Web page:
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go7hic13
January 5th, 2017, 02:18 AM
Hi All...

I'm new to Ubuntu and have a question regarding installation of the OS.

I have a Windows 10 Laptop which has:
1. a 256gb SSD
2. 1TB 7200 RPM HDD.

I currently have the 1TB HDD partition into a 60/40 split and have Windows 10 Apps and Data on the First Partition of the drive. I would like to install Ubuntu (Any recommended version for web development) onto the existing (but empty) 2nd partition on the same drive WITHOUT destroying or losing the first partition on the 1TB HDD (E:Windows & G:(Soon to be Ubuntu) according to windows 10).

I know others have posted similar questions yet I'm a bit confused and don't want to lose any data on the existing first partition. I would like to install Ubuntu on to the 2nd Partition on the 1TB drive without overwriting or repartitioning the drive.

Can someone break down the steps into the simplest form to get this done. I've tried but the menu options are VERY unclear as to what is going to happen to the first partition and don't want to lose the data. I don't want to reformat or repartition the drive. I would like to just install Ubuntu onto the 2nd partition (40%) of the 1TB drive.

If you need additional information please let me know and I can provide it regarding my laptop.

Also, I would like to be able run things like php and other web environments for web development and a recommended flavor of Ubuntu would be welcomed.

Thanks in advance!

TheFu
January 5th, 2017, 03:14 PM
a) Make a backup of anything you cannot afford to lose BEFORE starting. If you can't/won't do this, you accept the risks of total data loss. AND test the restore. I can't be clearer.

b) "other web environments" is extremely vague. There are hundreds of those, each with very different requirements.

c) If your computer has enough power and RAM, perhaps using a virtual machine would be a better choice? It removes the risks involved with partitioning. I ran for a few years inside a VM before wiping Windows and loading Linux as my primary OS. Now, Windows runs in a VM and only gets used for about 5 specific things a few times weekly. Everything else, including webapp development, is done inside Linux, usually on a remote system. Remote can be 6 inches or 12K miles. For the way I work, it doesn't matter.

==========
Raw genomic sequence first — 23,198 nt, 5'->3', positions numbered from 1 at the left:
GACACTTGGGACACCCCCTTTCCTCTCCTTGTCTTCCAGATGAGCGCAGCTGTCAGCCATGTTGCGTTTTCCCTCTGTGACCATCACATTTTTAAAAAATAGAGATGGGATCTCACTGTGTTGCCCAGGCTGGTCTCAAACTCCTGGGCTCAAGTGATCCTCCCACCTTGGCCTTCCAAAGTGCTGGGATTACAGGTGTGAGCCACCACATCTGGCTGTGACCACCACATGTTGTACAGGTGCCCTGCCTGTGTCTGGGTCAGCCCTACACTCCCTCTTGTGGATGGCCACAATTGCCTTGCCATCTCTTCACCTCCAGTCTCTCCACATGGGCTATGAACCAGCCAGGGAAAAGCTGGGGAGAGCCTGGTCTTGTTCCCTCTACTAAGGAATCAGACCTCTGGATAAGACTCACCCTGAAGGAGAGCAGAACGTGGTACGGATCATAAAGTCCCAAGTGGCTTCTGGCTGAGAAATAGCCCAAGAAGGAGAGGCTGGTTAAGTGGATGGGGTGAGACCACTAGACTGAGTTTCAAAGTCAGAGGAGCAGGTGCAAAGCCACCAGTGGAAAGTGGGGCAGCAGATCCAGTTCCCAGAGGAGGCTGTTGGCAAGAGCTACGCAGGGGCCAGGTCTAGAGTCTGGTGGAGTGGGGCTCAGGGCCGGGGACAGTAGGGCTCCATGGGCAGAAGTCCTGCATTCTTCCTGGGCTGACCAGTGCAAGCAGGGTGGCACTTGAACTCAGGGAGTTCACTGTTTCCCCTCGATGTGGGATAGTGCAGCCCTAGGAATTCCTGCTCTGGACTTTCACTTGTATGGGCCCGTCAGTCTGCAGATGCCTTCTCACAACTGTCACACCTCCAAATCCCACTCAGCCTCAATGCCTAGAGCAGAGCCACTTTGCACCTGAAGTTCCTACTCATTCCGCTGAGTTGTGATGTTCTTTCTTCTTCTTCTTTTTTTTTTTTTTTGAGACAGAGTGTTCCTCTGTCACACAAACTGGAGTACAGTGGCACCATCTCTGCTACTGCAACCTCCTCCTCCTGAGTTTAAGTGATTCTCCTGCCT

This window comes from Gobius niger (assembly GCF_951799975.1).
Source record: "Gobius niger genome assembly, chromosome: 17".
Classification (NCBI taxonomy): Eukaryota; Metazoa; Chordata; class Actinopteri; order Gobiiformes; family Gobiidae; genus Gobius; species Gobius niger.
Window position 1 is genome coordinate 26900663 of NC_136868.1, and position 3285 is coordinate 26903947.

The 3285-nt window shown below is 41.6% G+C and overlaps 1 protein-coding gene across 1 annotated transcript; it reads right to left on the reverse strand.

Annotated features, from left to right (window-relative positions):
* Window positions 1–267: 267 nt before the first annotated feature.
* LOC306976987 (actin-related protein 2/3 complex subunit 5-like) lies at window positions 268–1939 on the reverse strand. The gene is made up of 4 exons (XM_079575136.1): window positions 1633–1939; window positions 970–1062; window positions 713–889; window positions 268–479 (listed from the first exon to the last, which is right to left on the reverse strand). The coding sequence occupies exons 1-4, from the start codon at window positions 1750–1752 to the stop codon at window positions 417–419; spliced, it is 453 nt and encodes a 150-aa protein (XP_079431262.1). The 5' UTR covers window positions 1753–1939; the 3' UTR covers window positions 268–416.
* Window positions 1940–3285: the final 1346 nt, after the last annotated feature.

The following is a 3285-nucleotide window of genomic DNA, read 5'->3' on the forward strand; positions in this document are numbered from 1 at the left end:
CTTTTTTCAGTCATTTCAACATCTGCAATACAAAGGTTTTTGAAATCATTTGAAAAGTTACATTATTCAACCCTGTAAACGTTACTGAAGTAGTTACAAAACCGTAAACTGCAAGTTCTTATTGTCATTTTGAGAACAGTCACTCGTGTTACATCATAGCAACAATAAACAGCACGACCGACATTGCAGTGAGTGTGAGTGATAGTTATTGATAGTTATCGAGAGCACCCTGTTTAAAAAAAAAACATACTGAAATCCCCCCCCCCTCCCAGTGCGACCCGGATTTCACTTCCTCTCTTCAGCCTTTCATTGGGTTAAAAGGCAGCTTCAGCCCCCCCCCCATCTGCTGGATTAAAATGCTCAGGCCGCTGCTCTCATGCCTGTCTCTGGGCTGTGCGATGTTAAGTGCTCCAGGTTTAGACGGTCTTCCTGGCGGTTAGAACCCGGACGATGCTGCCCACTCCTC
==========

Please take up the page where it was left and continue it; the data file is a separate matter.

d) BTW - if you are really worried, you can get a $50 raspberry Pi and use that system as a web-app development machine. The r-pi v3 has plenty of power for this stuff - especially for perl, python, ruby, and php webapps. Or build a $120 "server" based on a relatively powerful, but cheap, Intel G3258 CPU.

With Linux, "the network is the computer" - hard to explain this to people coming from a desktop-only background. Right now, my chromebook (running Ubuntu) has 10 windows open in the current "workspace".

Firefox
Thunderbird
alarm-clock
xterm (local)
xterm (local)
xterm (video processing system)
xterm (video storage system)
xterm (main desktop running inside a VM in a "private cloud")
xterm (main backup/storage server)

I have 3 workspaces (basically virtual desktops). Each is used for different purposes. Not doing web-app development today, sorry.

Any chance I can convince you NOT to do php? Billions of people do php already, so pay for that skill isn't as good as for some other web-app languages. Php at the non-expert level has other issues too.

Finally, if you are determined to dual boot, please post the data from the boot-info script. My signature has links.

SeijiSensei
January 5th, 2017, 03:38 PM
During installation you will be asked how to set up the disk. Choose "manual" or whatever that option is called today and you can tell the installer to use the empty partition.

TheFu
January 5th, 2017, 06:48 PM
I vaguely recall on the storage page, "Do something else" as the option.
BTW, normally people setup a swap partition, so having 2 free partitions would be helpful.

With that info, we can guide you on sizing for each. The old 2x RAM for swap is wrong.